Myford lathe/Operation

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There are many operations that can be done on the lathe, I've listed most of the basics bellow and tried to include important pointers for each, some of these are taught as part of the induction.
Some are a more complex and it's advisable to ask for help and advise if you plan on doing these for the first time.

What follows is a guide and usefully reminder.

General advice

Remember the safety points!
Rotate your workpiece by hand to make sure it clears the toolrest and bed before turning the lathe “on”. Do this after mounting new work or tools.
Always double check everything.
Measure twice, cut once.

Micrometer Dials

The cross slide dial is marked in .001" graduations.
The top slide dial is marked in .002" graduations.
These graduations represent how much the slide is advanced, remember that for the cross slide this will reduce the work diameter by twice that!

Inch/mm conversion cross slide
1 graduation = .001" movement = .0254mm
10 graduations = .010" movement = .254mm
1full turn = .100" movement = 2.54mm

.1mm = .0039" = 3.9 graduations
1m = 25.4 graduations


Turning speeds & Feedrates

The RPM and feed rate needs to be calculated based on the work material and diameter. For the various work materials and tool materials there are recommended cutting speeds, these are in Feet per minute.
Most of the cutting tools we have are HSS so there the only ones listed here.

TABLE

RPM = (Cutting Speed x 4)/Diameter

RPM = Spindle Speed
Cutting Speed = Cutting Speed for the material being cut/worked.
Diameter = The Diameter of whatever is turning.

When calculating spindle speed(RPM), round down to the slower speed option offered. Operations like Threading, Knurling, or Parting-off, require much slower speeds (Generally 1/3 to 1/4 Calculated RPM for Threading, Knurling & Parting-off).

The above table also includes suggested feedrates (feed per rev.) for cutting these can be setup via the change wheels on the leadscrew or with practice hand feed.

http://www.southbaymachine.com/setups/cuttingspeeds.htm

Tool shapes

Sharpening tools

Mounting work

Most round jobs can be mounted in the 3-jaw self centring chuck.
If super high accuracy is need use one of the 4-jaw independent chuck and the dial test indicator.
When tightening 3-jaw chucks snug the work first then nip with a moderate force, do not apply excessive force by extending the chuck keys with hollow bar. It is possible to obtain more gripping power with the 4-jaw chuck due to the design however this is not needed for most work.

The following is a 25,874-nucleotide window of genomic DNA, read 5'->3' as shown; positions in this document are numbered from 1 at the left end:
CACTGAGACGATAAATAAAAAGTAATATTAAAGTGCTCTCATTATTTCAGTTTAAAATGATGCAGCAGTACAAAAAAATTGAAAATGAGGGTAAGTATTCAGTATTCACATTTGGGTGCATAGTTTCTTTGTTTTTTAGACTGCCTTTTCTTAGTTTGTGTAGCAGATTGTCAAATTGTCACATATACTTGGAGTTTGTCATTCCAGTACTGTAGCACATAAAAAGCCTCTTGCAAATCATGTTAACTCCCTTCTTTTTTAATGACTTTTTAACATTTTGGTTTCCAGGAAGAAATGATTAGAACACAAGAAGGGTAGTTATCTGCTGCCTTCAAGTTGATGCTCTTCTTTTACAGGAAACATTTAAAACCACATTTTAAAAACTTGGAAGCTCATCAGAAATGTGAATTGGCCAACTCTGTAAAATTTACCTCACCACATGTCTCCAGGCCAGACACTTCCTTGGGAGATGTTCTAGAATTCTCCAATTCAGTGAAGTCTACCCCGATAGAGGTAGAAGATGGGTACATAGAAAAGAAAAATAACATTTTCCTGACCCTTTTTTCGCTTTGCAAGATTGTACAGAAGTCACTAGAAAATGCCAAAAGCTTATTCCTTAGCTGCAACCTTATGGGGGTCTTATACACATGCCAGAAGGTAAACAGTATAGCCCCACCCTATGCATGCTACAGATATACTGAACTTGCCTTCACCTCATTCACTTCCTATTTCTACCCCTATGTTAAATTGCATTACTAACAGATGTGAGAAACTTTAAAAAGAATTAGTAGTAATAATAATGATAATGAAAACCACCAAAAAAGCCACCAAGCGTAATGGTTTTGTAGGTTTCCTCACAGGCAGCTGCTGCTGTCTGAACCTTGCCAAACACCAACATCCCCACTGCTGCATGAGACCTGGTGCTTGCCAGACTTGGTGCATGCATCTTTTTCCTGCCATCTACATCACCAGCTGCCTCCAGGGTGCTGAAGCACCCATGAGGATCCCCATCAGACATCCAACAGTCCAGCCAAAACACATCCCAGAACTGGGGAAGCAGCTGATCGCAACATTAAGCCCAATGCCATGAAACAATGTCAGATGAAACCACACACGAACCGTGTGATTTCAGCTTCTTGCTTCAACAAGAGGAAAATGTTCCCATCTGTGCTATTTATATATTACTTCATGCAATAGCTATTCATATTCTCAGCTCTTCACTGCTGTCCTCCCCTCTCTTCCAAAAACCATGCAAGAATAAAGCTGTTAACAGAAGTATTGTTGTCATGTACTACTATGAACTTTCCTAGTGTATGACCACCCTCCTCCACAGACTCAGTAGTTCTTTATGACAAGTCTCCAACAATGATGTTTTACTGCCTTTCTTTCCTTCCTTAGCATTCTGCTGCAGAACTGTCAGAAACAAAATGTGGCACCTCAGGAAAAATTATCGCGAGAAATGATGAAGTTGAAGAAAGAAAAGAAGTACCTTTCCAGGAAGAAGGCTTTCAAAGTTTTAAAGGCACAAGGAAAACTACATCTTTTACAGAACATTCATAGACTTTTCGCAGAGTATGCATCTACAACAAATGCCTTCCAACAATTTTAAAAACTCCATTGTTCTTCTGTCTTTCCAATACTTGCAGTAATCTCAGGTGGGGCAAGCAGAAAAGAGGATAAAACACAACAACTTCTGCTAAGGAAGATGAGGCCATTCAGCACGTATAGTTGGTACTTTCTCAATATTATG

The jaws in the 4-jaw chuck's are reversible for use as both internal and external holding.
There is a separate set for the 3-jaw. When swapping sets back out all the way then insert the jaws in the order stamped.

Aim to project the minimum amount of work needed out from the chuck jaws, if in doubt use the live centre or fixed steady to support the work.
Rule of thumb is do not extend more than 2-3 times the diameter from the chuck jaws with out a centre or steady.

Errors in the use of self-centring chuck to be copied from the Myford Series 7 manual

It's also possible to mount work between centres or on the faceplate; for details on this check the Series 7 Manual

Facing

This is usually the first operation for most work, producing a flat face on the end of the work.
Facing should always be done before any drilling!
The work face be should very close to the jaws or supported by the fixed steady.
Lock the saddle.
For facing operations its is necessary to feed the cross slide hand, remember your rate of feed can be increased as the diameter is reduced.

Routing cut can be taken at .010"-.020" and finishing cut at .002"

Facing operations leave a rather sharp edge on the end of the workpiece. It's a good idea to smooth this edge down with a file to give it a nice champfer and to avoid cutting yourself on it. With the lathe running at fairly low speed, bring a smooth cut file up to the end of the workpiece at a 45 degree angle and apply a little pressure to the file.


Turning

Drilling

Taper turing

Boring

Threading

Although it is possible to cut both metric and imperial threads on the lathe using the correct cutting tools, metric threads are more complicated as you can not disengage the half nut and so have to stop the machine and throw everything into reverse to get back to the zero position.

When cutting thread on the lathe depth is calculated as 0.614 x pitch. Also known as the minor diameter.
It is advisable to add a slight chamfer to the right end of the work, to just under the thread minor diameter using the left edge of the cutting tool.

Change Gears

http://metal.duncanamps.com/software.php